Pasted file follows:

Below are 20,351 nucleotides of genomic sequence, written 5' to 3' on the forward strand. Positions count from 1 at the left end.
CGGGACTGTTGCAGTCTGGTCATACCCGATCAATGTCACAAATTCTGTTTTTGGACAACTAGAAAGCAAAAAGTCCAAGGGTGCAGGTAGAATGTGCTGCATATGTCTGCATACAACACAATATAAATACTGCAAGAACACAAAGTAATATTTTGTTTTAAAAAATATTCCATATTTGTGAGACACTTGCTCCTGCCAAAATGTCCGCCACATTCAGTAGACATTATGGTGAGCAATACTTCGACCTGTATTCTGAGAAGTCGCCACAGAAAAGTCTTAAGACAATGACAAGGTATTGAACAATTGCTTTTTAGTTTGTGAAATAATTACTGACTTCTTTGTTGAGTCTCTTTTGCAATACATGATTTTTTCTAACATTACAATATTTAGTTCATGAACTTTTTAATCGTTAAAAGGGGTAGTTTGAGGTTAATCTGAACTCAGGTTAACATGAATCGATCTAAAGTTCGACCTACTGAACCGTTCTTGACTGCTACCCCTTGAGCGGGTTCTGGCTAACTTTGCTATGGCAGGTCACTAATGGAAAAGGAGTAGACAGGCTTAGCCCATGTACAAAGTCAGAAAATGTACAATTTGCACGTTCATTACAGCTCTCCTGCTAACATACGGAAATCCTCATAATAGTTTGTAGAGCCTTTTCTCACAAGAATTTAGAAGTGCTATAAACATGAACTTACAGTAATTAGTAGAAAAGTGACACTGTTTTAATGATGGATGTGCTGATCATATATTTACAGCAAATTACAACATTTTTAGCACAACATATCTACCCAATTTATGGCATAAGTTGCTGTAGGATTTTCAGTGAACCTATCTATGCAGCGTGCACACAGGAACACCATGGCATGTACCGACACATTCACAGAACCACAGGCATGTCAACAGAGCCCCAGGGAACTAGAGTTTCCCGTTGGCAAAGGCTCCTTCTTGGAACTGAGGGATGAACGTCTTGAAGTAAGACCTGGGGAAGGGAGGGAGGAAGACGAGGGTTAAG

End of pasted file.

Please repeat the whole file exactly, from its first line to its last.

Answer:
Below are 20,351 nucleotides of genomic sequence, written 5' to 3' on the forward strand. Positions count from 1 at the left end.
CGGGACTGTTGCAGTCTGGTCATACCCGATCAATGTCACAAATTCTGTTTTTGGACAACTAGAAAGCAAAAAGTCCAAGGGTGCAGGTAGAATGTGCTGCATATGTCTGCATACAACACAATATAAATACTGCAAGAACACAAAGTAATATTTTGTTTTAAAAAATATTCCATATTTGTGAGACACTTGCTCCTGCCAAAATGTCCGCCACATTCAGTAGACATTATGGTGAGCAATACTTCGACCTGTATTCTGAGAAGTCGCCACAGAAAAGTCTTAAGACAATGACAAGGTATTGAACAATTGCTTTTTAGTTTGTGAAATAATTACTGACTTCTTTGTTGAGTCTCTTTTGCAATACATGATTTTTTCTAACATTACAATATTTAGTTCATGAACTTTTTAATCGTTAAAAGGGGTAGTTTGAGGTTAATCTGAACTCAGGTTAACATGAATCGATCTAAAGTTCGACCTACTGAACCGTTCTTGACTGCTACCCCTTGAGCGGGTTCTGGCTAACTTTGCTATGGCAGGTCACTAATGGAAAAGGAGTAGACAGGCTTAGCCCATGTACAAAGTCAGAAAATGTACAATTTGCACGTTCATTACAGCTCTCCTGCTAACATACGGAAATCCTCATAATAGTTTGTAGAGCCTTTTCTCACAAGAATTTAGAAGTGCTATAAACATGAACTTACAGTAATTAGTAGAAAAGTGACACTGTTTTAATGATGGATGTGCTGATCATATATTTACAGCAAATTACAACATTTTTAGCACAACATATCTACCCAATTTATGGCATAAGTTGCTGTAGGATTTTCAGTGAACCTATCTATGCAGCGTGCACACAGGAACACCATGGCATGTACCGACACATTCACAGAACCACAGGCATGTCAACAGAGCCCCAGGGAACTAGAGTTTCCCGTTGGCAAAGGCTCCTTCTTGGAACTGAGGGATGAACGTCTTGAAGTAAGACCTGGGGAAGGGAGGGAGGAAGACGAGGGTTAAG